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Budapest bar entertainer Zara is a discontented alcoholic who is pursued by many men but lives with novelist Carl Salter. A strange man (Tony) shows up on Salter's estate claiming that Zara is actually Maria, the wife of his close friend Bruno. Maria, Tony claims, had her memory destroyed during a World War I invasion ten years ago. Zara doesn't remember but leaves with Tony to Salter's dismay. Bruno, now an officer in the Italian army, tries to coax Maria's memory back on his large estate. No one is really sure if Zara is Maria, and when Salter shows up with a mental case that he claims is the real Maria, everyone on Bruno's estate is desperately searching for the truth. Written by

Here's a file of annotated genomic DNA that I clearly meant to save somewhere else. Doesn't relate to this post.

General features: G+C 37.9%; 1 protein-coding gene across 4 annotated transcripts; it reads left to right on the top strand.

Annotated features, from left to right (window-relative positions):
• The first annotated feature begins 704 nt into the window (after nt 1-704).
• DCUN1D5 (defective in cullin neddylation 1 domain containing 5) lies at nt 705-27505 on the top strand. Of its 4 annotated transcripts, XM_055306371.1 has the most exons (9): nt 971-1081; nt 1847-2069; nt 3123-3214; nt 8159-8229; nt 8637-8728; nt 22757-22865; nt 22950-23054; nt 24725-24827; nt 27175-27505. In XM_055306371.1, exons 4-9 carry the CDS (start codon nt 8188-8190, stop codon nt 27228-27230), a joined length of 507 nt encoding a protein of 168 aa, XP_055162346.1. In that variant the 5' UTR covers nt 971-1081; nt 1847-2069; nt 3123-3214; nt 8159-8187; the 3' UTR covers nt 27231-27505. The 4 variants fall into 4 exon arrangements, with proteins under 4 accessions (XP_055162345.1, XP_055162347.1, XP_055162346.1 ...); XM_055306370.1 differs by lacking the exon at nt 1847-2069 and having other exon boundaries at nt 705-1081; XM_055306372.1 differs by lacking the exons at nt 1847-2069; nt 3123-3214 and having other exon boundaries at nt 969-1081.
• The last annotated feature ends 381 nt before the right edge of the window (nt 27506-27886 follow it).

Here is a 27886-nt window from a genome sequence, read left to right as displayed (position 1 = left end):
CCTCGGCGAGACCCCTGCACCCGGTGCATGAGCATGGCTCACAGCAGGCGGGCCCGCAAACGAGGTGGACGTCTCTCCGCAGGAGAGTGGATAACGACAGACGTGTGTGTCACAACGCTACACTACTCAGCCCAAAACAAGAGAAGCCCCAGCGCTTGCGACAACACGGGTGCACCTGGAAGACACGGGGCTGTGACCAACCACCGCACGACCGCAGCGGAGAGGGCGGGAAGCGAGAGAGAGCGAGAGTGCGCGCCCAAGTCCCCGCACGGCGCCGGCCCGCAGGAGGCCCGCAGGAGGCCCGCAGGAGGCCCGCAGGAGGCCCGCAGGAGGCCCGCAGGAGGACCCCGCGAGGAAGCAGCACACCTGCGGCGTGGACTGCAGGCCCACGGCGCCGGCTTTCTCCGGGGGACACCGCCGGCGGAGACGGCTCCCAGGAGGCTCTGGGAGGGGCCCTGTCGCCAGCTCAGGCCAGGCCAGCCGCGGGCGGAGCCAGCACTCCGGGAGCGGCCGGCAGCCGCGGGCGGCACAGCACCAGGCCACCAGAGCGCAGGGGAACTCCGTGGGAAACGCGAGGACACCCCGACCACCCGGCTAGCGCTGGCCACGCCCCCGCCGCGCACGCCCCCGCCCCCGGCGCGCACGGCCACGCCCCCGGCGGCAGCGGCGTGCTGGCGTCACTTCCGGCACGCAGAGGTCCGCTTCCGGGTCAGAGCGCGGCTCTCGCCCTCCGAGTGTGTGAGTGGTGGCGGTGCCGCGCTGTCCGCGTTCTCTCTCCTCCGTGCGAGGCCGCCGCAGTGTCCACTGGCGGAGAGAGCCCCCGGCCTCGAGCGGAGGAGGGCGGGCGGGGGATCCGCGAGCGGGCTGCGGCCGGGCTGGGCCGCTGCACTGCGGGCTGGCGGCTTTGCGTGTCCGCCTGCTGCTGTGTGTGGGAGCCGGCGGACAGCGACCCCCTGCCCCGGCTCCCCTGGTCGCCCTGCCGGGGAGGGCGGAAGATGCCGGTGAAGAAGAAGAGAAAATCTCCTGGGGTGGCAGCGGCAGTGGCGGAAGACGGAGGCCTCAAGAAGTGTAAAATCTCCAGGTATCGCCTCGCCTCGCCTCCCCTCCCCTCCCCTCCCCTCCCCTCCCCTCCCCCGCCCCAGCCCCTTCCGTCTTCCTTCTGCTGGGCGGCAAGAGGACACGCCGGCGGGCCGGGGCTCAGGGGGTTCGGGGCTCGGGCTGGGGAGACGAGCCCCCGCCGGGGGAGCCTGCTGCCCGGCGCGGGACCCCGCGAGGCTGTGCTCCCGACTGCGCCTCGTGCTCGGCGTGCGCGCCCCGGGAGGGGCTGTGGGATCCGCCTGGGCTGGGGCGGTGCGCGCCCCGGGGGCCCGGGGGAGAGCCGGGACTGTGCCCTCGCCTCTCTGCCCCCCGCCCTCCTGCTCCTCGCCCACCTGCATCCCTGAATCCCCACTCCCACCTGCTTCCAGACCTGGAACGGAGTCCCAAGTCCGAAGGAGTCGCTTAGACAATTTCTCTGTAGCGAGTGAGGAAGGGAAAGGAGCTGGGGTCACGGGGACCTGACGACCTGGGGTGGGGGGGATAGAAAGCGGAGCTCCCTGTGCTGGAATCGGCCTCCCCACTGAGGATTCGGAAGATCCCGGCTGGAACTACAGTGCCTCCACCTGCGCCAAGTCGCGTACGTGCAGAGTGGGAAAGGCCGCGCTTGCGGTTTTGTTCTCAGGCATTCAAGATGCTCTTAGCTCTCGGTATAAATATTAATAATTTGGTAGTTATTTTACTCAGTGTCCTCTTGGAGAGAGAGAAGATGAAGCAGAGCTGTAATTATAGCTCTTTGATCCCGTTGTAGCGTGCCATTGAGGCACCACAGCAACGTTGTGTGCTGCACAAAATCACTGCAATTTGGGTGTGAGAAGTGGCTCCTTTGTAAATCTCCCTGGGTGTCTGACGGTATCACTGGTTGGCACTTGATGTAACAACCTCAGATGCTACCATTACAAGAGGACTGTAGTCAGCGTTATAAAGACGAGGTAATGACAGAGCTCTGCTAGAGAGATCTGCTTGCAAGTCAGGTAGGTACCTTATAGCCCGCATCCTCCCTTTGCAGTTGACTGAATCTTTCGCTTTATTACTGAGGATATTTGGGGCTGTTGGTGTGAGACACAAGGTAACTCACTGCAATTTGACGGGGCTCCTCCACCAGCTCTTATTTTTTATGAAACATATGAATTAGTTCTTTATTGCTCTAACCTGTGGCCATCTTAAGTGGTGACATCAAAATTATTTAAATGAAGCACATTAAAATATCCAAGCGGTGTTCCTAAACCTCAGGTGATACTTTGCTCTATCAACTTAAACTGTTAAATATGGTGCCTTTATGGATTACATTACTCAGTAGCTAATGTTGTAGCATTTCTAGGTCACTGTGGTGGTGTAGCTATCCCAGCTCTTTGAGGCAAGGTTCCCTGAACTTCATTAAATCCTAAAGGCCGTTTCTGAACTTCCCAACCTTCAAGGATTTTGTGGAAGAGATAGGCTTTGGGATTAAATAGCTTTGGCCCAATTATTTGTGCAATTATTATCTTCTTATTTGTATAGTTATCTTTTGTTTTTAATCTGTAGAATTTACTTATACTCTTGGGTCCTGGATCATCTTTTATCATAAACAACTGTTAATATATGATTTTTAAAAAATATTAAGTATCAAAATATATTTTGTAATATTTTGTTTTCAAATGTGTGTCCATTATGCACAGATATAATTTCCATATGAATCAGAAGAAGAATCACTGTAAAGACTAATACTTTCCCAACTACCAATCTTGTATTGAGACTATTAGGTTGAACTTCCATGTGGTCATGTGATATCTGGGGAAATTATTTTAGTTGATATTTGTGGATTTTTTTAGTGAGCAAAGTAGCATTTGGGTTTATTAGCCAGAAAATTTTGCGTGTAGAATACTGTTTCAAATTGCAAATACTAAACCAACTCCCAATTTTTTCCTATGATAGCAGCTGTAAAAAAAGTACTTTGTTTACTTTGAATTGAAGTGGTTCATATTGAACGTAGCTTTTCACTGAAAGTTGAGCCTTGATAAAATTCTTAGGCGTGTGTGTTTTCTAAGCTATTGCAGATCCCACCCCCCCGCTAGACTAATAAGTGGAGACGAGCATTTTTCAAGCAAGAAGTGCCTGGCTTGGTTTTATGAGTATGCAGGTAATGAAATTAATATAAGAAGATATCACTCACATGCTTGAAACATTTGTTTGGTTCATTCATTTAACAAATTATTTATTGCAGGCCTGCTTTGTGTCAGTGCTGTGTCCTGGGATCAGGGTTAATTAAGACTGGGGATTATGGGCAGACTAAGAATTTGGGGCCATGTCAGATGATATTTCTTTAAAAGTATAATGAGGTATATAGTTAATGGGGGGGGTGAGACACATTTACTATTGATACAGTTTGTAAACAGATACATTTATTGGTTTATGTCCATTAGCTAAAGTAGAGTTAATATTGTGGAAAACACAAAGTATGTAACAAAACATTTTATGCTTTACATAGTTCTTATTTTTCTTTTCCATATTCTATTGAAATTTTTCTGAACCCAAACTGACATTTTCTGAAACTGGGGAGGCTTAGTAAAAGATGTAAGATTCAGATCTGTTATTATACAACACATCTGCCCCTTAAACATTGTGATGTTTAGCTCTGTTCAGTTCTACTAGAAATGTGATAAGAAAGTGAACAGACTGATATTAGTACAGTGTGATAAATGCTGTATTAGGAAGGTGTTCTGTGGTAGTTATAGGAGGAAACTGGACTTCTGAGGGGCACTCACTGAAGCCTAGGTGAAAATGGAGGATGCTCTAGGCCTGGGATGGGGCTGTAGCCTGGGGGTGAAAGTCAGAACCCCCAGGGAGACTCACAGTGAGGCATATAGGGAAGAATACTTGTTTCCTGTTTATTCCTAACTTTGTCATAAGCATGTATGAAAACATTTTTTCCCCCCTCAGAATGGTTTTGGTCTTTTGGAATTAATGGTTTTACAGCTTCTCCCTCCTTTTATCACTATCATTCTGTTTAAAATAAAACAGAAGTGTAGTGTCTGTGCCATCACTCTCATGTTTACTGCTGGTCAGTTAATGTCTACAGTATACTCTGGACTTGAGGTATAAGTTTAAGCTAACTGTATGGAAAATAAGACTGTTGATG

Gary Jackson <firstname.lastname@example.org>
In an otherwise uninspiring film, the Pirandello drama seems to be tailormade for the Garbo mystique. I wonder if any Hollywood director would attempt a Pirandello play today. I salute the director for picking up the play to make a film--but unfortuntely the combination of Pirandello and Garbo could have been wonderful had it had been creatively handled. Eric von Stroheim's role is again colorless for actor-director who made memorable films.
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